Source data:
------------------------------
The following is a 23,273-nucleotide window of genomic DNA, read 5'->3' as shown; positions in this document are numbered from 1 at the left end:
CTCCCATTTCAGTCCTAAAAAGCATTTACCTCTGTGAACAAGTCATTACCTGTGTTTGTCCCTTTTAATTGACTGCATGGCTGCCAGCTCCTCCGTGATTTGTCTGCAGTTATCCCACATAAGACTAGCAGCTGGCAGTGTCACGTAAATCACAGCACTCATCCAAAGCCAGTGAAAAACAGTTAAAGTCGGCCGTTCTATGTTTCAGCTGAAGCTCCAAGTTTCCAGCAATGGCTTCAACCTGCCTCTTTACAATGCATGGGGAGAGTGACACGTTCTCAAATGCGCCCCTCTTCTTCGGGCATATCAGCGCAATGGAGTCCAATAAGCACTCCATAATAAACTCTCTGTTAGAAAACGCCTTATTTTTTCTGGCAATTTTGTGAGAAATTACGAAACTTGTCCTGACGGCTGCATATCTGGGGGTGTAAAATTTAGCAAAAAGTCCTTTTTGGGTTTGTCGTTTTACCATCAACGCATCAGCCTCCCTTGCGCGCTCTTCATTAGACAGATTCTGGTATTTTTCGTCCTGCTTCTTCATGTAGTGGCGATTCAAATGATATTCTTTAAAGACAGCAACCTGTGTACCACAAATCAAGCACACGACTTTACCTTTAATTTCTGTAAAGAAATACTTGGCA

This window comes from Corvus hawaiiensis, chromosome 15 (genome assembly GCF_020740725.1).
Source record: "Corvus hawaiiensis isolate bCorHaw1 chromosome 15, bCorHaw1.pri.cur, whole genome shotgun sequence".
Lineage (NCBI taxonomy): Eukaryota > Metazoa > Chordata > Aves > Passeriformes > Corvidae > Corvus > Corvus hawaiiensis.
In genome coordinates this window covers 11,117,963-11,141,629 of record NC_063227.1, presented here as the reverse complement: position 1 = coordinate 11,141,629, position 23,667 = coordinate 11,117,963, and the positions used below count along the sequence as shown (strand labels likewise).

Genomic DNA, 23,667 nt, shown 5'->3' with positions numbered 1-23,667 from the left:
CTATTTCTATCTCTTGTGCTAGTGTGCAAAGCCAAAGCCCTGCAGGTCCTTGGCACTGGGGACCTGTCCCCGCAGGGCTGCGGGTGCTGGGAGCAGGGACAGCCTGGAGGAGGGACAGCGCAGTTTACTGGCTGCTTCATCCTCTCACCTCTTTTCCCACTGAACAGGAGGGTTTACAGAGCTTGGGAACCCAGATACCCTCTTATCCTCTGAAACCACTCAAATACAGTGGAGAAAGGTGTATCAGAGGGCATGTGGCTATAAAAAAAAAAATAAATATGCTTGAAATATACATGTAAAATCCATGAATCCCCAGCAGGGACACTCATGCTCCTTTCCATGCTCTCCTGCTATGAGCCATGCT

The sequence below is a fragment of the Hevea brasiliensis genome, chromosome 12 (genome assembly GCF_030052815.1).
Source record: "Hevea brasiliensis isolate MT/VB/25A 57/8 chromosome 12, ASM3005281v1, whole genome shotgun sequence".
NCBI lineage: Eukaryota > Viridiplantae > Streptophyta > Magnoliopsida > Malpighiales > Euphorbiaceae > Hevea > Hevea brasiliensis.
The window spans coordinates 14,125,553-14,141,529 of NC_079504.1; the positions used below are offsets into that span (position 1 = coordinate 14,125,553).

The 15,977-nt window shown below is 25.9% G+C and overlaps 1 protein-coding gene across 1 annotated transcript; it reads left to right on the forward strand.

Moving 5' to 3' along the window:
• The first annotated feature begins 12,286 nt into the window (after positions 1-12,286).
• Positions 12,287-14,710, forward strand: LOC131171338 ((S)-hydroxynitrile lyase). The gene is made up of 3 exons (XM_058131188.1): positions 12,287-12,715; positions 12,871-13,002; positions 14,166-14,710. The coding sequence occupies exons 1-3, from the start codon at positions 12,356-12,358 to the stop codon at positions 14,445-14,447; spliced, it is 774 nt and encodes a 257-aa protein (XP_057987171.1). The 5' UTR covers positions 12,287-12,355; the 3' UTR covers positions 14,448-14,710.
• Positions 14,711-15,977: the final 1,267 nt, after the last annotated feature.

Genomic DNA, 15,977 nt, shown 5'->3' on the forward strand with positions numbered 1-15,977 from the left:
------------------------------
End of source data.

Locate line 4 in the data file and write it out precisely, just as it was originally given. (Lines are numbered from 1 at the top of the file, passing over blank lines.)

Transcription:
Source record: "Corvus hawaiiensis isolate bCorHaw1 chromosome 15, bCorHaw1.pri.cur, whole genome shotgun sequence".